ELIOT CUTLERTRIES TO (AND SUCCEEDS AT) OUTLAWING A CRITIC'S WEB SITE
Last fall, anonymous critics of ELIOT CUTLER, an independent candidate for governor in Maine, unveiled a Web site called "The Cutler Files." The site hit below the belt, calling Cutler "a phony and a fraud," and even going so far as to say that "his foot-dragging and bureaucratic incompetence may have led to the deaths of 39 people" — a reference to the collapse of a Georgia dam in 1977, when Cutler was working in the federal Office of Management and Budget.
But Cutler wasn't satisfied merely to denounce the site or defend his record. Instead, he argued that the Cutler Files was an illegal exercise in political speech, and he demanded that Maine's Commission on Governmental Ethics and Election Practices do something about it. Cutler's reasoning: the site engaged in "express advocacy" for or against a candidate as defined by Maine law, and lacked the legally mandated disclaimer that the site was "not paid for or authorized by any candidate." (The disclaimer was later added.)
After an investigation of several months, the commission ruled that two people were behind the site, and that one of them had violated the disclosure law for not originally including the disclaimer. He was fined the maximum penalty of $200. Several days later, a Portland-based political consultant, Dennis Bailey, wrote on his blog that he was the person who had been fined.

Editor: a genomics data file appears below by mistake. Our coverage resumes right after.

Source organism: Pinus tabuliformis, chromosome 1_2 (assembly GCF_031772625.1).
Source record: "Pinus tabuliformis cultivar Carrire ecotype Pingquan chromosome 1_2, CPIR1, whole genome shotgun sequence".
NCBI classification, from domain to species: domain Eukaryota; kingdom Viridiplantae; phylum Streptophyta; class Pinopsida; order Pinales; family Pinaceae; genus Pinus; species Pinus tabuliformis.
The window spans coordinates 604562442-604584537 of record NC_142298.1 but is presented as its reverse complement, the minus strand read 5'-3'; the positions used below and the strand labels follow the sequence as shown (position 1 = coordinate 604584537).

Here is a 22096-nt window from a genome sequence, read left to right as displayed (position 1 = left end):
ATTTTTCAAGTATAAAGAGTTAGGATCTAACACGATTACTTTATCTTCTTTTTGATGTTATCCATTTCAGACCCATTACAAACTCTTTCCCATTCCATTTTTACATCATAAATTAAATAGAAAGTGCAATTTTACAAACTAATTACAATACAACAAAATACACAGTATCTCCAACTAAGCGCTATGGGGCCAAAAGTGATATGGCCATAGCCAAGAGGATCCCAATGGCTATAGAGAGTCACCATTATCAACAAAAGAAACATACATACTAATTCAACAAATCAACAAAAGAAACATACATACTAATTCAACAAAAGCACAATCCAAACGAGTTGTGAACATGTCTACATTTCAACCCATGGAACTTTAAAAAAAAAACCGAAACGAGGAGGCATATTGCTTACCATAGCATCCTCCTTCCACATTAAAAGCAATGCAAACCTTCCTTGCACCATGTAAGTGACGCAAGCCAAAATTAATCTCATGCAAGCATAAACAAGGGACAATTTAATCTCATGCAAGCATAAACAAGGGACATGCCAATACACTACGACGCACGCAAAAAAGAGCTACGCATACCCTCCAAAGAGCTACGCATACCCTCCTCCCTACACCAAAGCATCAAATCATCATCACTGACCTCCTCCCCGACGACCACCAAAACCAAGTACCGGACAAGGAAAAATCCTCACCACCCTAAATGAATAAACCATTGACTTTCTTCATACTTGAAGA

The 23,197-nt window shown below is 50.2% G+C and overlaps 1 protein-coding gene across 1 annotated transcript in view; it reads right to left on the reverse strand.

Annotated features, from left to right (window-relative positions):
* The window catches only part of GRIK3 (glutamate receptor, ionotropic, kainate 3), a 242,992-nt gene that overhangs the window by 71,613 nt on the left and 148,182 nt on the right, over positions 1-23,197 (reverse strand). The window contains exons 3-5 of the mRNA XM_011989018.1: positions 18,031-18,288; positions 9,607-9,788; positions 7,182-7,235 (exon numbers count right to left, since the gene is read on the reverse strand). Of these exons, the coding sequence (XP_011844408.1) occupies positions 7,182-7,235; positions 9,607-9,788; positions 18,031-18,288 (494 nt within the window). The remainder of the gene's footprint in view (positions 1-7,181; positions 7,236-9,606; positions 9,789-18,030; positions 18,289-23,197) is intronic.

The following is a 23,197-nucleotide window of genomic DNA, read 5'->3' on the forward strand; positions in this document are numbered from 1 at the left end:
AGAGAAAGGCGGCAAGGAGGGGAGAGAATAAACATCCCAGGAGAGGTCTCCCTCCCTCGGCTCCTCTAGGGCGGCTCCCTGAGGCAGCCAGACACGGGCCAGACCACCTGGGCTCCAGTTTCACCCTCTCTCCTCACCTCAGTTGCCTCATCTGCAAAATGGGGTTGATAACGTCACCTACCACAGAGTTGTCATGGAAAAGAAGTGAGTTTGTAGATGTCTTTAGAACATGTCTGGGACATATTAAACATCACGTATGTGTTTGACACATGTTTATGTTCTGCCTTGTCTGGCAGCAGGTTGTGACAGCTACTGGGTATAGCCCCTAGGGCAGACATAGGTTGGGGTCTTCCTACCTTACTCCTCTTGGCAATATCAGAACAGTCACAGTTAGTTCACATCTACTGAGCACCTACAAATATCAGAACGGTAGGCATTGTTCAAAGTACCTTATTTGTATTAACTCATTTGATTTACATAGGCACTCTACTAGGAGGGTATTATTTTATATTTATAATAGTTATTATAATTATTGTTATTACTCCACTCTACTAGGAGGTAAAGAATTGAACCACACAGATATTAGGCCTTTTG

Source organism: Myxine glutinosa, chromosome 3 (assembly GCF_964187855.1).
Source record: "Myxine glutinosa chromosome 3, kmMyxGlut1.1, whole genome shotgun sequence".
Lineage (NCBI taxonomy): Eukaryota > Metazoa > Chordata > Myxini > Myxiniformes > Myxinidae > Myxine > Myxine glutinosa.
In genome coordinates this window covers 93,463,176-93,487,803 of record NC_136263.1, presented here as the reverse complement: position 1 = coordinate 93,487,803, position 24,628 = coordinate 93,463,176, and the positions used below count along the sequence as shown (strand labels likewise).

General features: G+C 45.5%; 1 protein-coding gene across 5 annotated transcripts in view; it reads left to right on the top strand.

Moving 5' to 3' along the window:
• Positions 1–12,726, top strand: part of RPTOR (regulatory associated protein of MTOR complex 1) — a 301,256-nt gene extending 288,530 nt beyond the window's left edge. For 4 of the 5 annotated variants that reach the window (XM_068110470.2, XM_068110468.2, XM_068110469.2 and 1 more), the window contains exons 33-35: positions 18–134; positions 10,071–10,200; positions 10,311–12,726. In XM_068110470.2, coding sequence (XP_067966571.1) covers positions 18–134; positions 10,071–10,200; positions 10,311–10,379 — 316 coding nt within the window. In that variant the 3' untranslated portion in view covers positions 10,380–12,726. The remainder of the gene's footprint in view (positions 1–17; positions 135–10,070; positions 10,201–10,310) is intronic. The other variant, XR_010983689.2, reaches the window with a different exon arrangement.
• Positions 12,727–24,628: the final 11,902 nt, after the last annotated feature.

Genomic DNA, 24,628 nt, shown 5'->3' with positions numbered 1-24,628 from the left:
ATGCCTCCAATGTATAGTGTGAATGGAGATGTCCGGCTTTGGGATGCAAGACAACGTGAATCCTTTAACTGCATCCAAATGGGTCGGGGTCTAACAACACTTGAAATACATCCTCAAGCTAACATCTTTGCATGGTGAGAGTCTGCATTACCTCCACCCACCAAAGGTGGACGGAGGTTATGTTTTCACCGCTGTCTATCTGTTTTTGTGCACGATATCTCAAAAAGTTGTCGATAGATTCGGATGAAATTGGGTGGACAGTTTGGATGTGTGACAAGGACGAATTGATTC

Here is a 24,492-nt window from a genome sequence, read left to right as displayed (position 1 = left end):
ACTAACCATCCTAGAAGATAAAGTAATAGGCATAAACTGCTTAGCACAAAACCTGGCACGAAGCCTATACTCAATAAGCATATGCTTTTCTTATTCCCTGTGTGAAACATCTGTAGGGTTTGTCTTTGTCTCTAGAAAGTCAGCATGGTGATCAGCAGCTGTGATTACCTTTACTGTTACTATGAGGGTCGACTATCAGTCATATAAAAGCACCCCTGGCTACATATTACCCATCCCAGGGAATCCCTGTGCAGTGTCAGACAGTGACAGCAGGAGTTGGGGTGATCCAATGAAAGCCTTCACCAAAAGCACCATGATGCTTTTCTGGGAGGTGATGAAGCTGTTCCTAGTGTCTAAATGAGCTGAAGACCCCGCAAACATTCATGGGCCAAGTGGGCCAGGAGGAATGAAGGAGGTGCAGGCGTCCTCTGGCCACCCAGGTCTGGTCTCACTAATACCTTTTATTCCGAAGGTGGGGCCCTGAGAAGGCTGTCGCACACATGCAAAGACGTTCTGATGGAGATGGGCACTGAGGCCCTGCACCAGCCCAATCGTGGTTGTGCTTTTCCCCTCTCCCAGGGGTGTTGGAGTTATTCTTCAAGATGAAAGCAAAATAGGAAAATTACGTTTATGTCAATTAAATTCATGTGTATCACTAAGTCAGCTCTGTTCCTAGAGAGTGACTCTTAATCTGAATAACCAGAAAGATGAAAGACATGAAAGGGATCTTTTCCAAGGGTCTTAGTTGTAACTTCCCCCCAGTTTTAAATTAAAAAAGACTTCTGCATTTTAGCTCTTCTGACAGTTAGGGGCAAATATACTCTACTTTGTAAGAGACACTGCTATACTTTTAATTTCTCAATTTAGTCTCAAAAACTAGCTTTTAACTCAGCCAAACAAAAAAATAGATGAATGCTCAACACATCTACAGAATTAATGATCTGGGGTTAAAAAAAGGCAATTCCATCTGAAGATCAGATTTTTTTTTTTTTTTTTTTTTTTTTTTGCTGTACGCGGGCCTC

"It was a short-lived Web site launched with all the best intentions that sort of backfired," he wrote, adding: "We stand behind everything we wrote on the Cutler Files. To this day, no one — not a reporter, an editor, or even Cutler himself — has contradicted a single statement on the Cutler Files."
And there the matter stood until March, when the Maine Civil Liberties Union (MCLU) sued the state on Bailey's behalf.
"James Madison would probably be shocked to discover that anonymous free speech is not protected by the First Amendment since he was the one who wrote it," said MCLU legal director Zachary Heiden in a statement posted on the MCLU's Web site. "Sometimes anonymity is the only way someone can freely express themselves, and it needs to be scrupulously protected."
Though Cutler gets the Muzzle, it should be noted that he was only taking advantage of his state's repressive laws governing political speech. Indeed, complaints brought before the Commission on Governmental Ethics and Election Practices were the subject of Muzzle Awards in 2007 and 2009 as well.
Some state officials, incredibly, don't think the law goes far enough. For instance, State Senator Nichi Farnham, a Bangor Republican, recently filed a bill that would increase the fine for nondisclosure from $200 to $5000.
But the solution to speech you don't like is more speech, not less. Cutler had every right to respond to Bailey's attacks. What he should not have had the right to do was use the power of government to punish him for those attacks.